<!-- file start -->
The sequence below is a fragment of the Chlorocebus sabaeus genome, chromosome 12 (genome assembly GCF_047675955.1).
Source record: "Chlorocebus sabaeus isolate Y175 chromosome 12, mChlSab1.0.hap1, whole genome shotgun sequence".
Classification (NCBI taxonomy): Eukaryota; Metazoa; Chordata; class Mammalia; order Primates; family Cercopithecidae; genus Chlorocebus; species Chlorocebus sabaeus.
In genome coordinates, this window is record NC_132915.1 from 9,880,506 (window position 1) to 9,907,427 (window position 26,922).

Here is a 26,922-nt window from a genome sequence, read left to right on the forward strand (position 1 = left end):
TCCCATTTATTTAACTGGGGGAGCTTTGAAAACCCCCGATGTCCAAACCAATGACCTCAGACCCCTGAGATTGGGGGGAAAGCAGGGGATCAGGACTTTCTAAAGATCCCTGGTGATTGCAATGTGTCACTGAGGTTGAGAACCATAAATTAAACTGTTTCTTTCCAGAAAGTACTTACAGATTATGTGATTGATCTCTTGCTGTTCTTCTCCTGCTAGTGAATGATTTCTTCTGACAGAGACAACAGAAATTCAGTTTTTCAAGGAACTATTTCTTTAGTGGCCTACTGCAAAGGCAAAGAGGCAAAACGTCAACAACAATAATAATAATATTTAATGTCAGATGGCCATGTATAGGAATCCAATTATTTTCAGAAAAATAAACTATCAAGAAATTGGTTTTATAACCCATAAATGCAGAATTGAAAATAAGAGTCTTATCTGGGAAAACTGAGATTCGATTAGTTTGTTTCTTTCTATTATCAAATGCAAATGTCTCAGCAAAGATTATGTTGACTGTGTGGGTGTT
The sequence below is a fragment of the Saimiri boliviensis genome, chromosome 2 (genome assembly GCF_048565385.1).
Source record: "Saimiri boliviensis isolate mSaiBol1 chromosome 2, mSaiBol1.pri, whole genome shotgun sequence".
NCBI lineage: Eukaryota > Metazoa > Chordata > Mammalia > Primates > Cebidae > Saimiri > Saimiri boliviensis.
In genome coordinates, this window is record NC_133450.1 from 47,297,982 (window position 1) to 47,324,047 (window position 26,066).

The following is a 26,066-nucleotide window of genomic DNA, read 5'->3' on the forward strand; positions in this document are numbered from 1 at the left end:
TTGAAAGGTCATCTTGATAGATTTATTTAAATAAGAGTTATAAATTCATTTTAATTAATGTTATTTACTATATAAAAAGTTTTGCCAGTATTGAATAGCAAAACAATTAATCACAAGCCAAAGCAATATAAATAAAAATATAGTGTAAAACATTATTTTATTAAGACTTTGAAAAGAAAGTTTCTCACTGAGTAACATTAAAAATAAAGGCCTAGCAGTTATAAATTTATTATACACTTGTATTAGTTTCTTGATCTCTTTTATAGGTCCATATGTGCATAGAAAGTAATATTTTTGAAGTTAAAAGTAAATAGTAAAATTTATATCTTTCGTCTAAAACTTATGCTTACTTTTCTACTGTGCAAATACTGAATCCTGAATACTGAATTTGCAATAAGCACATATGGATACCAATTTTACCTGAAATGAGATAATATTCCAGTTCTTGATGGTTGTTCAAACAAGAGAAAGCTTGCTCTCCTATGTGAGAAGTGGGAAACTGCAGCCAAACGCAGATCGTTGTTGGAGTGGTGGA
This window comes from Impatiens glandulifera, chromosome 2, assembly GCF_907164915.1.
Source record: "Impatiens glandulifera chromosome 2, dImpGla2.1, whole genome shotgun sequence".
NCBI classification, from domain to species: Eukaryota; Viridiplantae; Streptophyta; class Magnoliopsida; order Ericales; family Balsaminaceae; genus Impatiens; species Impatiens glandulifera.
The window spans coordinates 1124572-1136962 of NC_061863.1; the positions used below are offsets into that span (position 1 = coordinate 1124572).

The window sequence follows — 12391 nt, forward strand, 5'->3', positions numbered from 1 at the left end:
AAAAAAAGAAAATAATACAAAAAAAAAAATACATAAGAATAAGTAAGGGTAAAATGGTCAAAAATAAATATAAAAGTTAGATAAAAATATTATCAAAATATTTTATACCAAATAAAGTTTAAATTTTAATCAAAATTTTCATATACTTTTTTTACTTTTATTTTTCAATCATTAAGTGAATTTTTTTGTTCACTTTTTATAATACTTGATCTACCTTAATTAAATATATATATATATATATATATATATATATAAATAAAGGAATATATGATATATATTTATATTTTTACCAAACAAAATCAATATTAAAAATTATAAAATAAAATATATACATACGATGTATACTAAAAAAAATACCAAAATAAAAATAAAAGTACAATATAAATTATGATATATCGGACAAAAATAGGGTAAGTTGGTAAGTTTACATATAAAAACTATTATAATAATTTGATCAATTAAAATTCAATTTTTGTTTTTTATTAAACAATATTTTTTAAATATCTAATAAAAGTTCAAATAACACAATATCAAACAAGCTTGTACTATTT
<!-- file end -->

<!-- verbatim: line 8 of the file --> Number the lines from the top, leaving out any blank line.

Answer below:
Source record: "Saimiri boliviensis isolate mSaiBol1 chromosome 2, mSaiBol1.pri, whole genome shotgun sequence".